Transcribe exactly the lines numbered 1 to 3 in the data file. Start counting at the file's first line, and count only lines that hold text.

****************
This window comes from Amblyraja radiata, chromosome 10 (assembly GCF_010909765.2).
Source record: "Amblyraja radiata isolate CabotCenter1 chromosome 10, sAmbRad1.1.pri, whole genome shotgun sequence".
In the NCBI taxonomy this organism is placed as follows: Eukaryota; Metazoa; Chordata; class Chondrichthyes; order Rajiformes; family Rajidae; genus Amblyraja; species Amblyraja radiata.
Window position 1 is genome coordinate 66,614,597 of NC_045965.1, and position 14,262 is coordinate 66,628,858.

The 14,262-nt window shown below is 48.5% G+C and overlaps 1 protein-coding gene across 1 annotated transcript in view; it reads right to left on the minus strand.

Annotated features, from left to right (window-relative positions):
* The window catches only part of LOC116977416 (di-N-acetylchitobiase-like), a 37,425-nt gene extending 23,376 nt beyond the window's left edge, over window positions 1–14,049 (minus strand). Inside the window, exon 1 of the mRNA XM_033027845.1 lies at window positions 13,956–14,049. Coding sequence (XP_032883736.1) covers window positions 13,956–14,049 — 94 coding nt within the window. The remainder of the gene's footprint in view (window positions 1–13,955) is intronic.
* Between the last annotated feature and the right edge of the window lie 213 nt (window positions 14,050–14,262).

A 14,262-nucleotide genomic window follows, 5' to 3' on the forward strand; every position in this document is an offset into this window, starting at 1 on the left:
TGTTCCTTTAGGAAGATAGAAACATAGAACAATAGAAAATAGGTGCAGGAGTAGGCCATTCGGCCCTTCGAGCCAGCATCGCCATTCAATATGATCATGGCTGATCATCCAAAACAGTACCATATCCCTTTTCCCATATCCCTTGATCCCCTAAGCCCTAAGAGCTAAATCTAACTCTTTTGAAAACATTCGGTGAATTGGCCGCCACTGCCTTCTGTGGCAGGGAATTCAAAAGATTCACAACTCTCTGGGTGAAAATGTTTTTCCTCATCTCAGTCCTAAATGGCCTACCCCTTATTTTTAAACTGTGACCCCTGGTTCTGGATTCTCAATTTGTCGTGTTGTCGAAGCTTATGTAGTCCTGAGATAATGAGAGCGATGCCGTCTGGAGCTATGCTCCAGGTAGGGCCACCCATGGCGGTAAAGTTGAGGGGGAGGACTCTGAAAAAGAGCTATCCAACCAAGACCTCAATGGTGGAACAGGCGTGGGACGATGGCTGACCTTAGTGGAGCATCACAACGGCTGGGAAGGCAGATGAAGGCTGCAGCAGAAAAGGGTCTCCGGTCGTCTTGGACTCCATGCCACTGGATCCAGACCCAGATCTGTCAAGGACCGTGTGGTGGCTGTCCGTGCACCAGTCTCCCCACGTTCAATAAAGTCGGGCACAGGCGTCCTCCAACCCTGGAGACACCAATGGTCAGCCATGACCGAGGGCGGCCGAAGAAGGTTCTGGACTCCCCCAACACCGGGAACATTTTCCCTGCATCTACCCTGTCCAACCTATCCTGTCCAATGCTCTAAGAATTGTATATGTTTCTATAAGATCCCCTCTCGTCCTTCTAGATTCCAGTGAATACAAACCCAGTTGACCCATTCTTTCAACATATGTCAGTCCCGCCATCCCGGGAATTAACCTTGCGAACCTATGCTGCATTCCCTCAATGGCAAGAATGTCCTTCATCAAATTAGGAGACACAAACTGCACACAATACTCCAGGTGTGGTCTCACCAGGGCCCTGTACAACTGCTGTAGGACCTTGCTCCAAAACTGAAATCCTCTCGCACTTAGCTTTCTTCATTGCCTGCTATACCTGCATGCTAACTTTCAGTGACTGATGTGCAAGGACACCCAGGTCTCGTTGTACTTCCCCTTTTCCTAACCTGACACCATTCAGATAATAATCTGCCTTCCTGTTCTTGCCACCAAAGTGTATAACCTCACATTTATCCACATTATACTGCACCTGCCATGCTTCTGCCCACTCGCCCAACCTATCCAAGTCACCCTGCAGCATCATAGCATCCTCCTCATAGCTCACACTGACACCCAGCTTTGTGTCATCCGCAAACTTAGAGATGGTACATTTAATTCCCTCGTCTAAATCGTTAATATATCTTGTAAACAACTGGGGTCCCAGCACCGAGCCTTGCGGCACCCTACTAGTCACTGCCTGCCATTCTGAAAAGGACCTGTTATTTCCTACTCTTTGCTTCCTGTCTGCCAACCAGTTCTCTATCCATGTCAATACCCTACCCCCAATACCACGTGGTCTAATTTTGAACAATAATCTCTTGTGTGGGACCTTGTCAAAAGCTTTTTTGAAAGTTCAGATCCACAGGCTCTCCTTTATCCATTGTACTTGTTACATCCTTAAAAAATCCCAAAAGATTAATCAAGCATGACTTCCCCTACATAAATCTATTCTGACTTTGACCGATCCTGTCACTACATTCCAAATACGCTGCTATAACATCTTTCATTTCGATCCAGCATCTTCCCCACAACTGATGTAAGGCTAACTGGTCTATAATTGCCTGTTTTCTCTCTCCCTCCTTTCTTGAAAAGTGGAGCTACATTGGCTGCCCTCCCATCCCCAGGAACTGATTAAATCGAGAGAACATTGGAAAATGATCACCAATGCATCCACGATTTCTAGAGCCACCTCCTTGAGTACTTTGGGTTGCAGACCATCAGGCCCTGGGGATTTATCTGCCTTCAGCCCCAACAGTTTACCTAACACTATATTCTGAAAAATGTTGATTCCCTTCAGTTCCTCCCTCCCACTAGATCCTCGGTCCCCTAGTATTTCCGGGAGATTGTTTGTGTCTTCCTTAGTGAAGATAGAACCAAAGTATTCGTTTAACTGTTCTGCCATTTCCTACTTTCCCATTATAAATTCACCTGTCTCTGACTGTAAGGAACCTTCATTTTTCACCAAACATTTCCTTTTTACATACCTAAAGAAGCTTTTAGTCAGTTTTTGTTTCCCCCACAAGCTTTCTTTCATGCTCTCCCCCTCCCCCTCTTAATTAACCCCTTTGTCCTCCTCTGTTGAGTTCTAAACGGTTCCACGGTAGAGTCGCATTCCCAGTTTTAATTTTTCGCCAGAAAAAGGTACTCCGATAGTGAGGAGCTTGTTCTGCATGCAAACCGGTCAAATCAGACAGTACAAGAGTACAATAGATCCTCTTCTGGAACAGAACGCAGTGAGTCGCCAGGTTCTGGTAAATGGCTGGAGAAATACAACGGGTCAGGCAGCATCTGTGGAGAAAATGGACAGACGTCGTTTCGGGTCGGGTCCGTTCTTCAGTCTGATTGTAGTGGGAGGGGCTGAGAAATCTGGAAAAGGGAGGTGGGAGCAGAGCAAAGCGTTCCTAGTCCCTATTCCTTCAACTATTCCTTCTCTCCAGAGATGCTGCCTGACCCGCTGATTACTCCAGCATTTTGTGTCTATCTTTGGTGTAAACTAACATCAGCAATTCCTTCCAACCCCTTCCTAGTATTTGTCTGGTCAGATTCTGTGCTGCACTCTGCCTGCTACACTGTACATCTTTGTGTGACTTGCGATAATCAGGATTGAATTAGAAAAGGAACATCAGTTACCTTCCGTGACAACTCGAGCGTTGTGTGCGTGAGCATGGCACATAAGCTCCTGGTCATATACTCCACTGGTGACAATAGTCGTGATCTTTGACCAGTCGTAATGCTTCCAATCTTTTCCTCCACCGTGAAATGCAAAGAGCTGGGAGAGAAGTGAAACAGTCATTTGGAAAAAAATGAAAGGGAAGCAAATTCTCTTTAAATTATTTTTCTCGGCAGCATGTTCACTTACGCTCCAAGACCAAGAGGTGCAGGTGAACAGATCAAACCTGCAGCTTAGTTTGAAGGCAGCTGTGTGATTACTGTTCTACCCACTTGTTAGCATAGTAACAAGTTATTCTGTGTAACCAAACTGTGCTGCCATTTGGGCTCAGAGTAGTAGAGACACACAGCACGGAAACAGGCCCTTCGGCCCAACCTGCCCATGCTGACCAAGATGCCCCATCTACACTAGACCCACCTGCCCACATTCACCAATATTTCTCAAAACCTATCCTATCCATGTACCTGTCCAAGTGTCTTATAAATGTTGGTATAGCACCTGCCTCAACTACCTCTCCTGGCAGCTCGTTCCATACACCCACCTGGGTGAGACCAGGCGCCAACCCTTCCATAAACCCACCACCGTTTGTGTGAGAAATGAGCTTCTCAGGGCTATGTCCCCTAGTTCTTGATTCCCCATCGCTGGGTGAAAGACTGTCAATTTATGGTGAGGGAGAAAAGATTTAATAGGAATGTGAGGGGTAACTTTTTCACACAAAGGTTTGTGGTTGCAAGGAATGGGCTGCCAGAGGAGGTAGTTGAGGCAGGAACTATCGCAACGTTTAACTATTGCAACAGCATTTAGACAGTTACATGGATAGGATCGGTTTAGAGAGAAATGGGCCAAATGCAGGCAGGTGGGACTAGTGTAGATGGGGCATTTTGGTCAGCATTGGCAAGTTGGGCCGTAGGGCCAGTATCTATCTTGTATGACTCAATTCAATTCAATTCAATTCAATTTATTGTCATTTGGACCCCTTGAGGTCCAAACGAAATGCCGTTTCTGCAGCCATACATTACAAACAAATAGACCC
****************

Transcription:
This window comes from Amblyraja radiata, chromosome 10 (assembly GCF_010909765.2).
Source record: "Amblyraja radiata isolate CabotCenter1 chromosome 10, sAmbRad1.1.pri, whole genome shotgun sequence".
In the NCBI taxonomy this organism is placed as follows: Eukaryota; Metazoa; Chordata; class Chondrichthyes; order Rajiformes; family Rajidae; genus Amblyraja; species Amblyraja radiata.